Intel Senior Vice President Tom Kilroy gave a Computex keynote speech surrounded by 50 new Ultrabooks.
Intel first introduced the Ultrabook concept at Computex exactly one year ago. Since then it has been working with partners to improve Ultrabooks and make them more affordable. The result is a flood of new Ultrabooks at this year's show, based on new 3rd Generation Core processors, that Intel hopes will reinvigorate PC sales.
Intel isn't ignoring smartphones and tablets. In his keynote address, Intel Senior Vice President Tom Kilroy briefly noted the company's progress on smartphones with recent launches from Lava in India, Lenovo in China and most recently Orange in Europe. For tablets, Intel supports Android, but Kilroy said it is primarily focused on Windows 8 with more than 20 new tablets in the works using a new version of the Atom processor code-name Clover Trail.
But Kilroy said that despite all the talk of a post-PC era, when it comes to the combination of content creation and consumption, the PC is still king. But he said Intel knows it must keep innovating to stay on top. Last year, Intel's investment arm established a $300 million Ultrabook to improve components and push down prices. Kilroy said the work has resulted in changes such as new case materials, thinner parts such as displays and keyboards, better batteries and the use of flash memory either as a hard drive replacement or as cache to enhance performance.
During the keynote, Kilroy announced a similar initiative to boost production of touch panels for Ultrabooks. With Windows 8 set to arrive later this year, Intel is anticipating a 3-5x increase in demand for touchscreens over the next couple of years. Intel will be providing financial support to jump-start factories that make touch panels that are 13 inches or larger. Cando, HannsTouch, TPK and Wintek are the first beneficiaries, but Kilroy said Intel will work with other companies too.
On the stage behind Kilroy, Intel displayed more than 50 new Ultrabooks many of which are based on the 15 dual-core 3rd Generation Core chips officially launched at the show (though nearly all of the details were actually released last week). In all the company says 110 new Ultrabooks are in the works including many convertibles that double as tablets. Acer President Jim Wong demonstrated the Iconia W700, a Windows 8 tablet with an 11.6-inch Full HD display, and the Aspire S7, which the company claims is the world's thinnest laptop with a Full HD touchscreen. Asus Chairman Jonney Shih brought along the new Transformer Book, a Windows 8 convertible, and Taichi, a clamshell laptop with displays on both sides of the lid, which he said would "take multi-tasking to a whole new level."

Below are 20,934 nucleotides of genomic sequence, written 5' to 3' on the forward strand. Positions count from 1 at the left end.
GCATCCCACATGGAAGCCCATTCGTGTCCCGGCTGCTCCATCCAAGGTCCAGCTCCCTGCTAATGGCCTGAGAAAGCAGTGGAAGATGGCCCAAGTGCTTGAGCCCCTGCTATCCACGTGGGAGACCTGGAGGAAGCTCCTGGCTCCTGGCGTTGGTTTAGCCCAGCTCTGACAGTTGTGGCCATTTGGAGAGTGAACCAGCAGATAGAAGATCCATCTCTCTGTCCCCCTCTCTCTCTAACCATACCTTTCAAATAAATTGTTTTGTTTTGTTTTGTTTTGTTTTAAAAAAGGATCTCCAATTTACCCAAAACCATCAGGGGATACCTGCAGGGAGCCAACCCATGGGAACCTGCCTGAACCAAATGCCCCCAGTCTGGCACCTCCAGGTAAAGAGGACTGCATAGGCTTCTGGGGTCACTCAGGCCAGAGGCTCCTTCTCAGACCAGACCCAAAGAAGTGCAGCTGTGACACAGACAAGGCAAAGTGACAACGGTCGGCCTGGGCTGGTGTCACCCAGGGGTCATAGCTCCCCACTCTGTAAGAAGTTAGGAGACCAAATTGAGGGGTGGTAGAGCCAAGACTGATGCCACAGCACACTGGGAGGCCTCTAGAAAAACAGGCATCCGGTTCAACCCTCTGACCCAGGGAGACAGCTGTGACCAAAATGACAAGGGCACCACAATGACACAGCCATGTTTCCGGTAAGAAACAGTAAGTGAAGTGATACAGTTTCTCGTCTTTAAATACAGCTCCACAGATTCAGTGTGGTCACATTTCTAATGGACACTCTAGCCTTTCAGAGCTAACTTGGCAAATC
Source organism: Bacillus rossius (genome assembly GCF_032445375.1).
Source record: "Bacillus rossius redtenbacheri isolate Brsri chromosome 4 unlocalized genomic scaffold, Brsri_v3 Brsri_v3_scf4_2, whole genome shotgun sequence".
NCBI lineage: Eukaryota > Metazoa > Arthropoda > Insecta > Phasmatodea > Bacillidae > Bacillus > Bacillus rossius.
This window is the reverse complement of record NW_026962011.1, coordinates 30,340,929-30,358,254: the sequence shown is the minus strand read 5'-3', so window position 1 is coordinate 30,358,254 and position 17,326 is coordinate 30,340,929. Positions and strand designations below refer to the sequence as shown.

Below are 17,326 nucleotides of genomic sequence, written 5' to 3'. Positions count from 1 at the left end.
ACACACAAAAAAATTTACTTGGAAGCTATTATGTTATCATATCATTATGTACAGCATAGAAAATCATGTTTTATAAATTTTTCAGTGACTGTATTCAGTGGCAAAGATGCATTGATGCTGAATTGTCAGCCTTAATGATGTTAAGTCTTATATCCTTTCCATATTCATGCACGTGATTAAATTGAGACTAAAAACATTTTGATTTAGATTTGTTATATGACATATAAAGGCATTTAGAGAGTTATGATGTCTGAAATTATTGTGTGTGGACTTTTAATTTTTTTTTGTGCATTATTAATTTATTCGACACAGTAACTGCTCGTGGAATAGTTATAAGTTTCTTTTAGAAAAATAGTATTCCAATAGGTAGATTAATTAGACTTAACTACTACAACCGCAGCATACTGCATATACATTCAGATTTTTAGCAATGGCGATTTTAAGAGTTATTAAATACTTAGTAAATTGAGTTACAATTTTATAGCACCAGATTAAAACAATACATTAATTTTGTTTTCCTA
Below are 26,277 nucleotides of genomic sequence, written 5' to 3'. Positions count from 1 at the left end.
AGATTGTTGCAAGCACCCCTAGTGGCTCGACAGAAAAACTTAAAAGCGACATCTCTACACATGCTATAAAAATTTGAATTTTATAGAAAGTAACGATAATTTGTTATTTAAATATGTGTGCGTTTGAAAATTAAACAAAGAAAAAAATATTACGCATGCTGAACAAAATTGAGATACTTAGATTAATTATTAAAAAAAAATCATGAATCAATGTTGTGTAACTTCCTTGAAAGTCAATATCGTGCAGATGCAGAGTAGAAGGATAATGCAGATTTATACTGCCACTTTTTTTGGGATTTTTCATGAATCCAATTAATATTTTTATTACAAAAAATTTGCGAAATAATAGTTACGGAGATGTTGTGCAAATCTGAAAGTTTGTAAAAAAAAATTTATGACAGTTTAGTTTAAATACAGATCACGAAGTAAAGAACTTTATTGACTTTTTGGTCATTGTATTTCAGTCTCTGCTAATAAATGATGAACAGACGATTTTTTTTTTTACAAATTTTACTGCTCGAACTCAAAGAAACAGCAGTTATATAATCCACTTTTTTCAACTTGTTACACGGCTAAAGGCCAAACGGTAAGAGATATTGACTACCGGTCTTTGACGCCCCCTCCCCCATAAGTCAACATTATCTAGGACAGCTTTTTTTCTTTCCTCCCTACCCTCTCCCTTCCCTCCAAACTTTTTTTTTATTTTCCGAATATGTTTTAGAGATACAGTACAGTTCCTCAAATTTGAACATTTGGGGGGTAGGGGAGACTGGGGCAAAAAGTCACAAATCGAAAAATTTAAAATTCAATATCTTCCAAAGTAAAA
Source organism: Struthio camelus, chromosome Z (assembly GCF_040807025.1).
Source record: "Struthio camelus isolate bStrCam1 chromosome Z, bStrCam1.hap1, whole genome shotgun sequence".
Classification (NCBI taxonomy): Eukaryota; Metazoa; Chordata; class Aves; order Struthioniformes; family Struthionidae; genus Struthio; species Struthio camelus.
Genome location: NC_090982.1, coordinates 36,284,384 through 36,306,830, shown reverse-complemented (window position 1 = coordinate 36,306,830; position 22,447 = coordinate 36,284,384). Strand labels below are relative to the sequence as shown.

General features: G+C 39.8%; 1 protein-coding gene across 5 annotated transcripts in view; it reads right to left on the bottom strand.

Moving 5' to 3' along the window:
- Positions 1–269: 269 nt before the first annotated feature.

In a follow-up event, Kirk Skaugen, the head of Intel's PC Client Group, made the case for upgrading to one of these Ivy Bridge Ultrabooks. Noting that there are half a billion PCs out there that are three years or older, he said in comparison to a Core 2 Duo laptop, these Ivy Bridge Ultrabooks will be up to 80 percent faster overall including a 30x improvement in media processing and a 19x improvement in graphics. The new Ultrabooks also have features such as faster I/O (USB 3.0 and Thunderbolt) and rapid start-up times.
Skaugen talked about the four "vectors" that Intel has been focusing on with Ultrabooks including responsiveness, stylish designs, mobility (including all-day battery life) and enhanced security. These aren't really new, but they require a lot of hardware and software work--in some cases with other companies--so they are evolving over time.
To illustrate the improved responsiveness, he showed how a Lenovo Ultrabook can boot in less than 7 seconds. Navin Shenoy, the general manager of Intel's mobile platform, came onstage to demonstrate the Smart Connect always on, always connected features. Using an upcoming LG XNote Z350 Ultrabook, he showed how an Ultrabook can automatically wake form sleep, download new video from a wireless Go Pro camera, and then put itself back to sleep.